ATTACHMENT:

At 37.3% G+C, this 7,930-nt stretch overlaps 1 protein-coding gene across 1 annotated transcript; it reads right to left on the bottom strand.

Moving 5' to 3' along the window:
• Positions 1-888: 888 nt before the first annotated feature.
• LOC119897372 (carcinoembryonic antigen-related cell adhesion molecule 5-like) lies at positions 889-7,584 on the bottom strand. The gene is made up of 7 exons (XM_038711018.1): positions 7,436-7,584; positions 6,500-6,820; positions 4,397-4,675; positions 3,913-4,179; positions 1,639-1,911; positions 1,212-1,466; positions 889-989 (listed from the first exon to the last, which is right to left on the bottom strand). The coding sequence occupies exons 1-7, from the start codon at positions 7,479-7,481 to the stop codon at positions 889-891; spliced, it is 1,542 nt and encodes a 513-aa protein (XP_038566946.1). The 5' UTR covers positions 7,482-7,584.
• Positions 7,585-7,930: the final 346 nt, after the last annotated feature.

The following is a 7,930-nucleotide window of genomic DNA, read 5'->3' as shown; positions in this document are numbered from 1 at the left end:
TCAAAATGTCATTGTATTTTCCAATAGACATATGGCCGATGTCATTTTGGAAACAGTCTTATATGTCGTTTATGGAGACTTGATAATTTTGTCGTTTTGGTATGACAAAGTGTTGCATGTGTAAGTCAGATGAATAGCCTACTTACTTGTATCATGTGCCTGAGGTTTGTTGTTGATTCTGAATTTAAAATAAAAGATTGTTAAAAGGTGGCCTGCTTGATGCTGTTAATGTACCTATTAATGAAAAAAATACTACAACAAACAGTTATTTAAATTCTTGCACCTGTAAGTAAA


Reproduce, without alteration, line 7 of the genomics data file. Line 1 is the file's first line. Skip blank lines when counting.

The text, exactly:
TCAAAATGTCATTGTATTTTCCAATAGACATATGGCCGATGTCATTTTGGAAACAGTCTTATATGTCGTTTATGGAGACTTGATAATTTTGTCGTTTTGGTATGACAAAGTGTTGCATGTGTAAGTCAGATGAATAGCCTACTTACTTGTATCATGTGCCTGAGGTTTGTTGTTGATTCTGAATTTAAAATAAAAGATTGTTAAAAGGTGGCCTGCTTGATGCTGTTAATGTACCTATTAATGAAAAAAATACTACAACAAACAGTTATTTAAATTCTTGCACCTGTAAGTAAA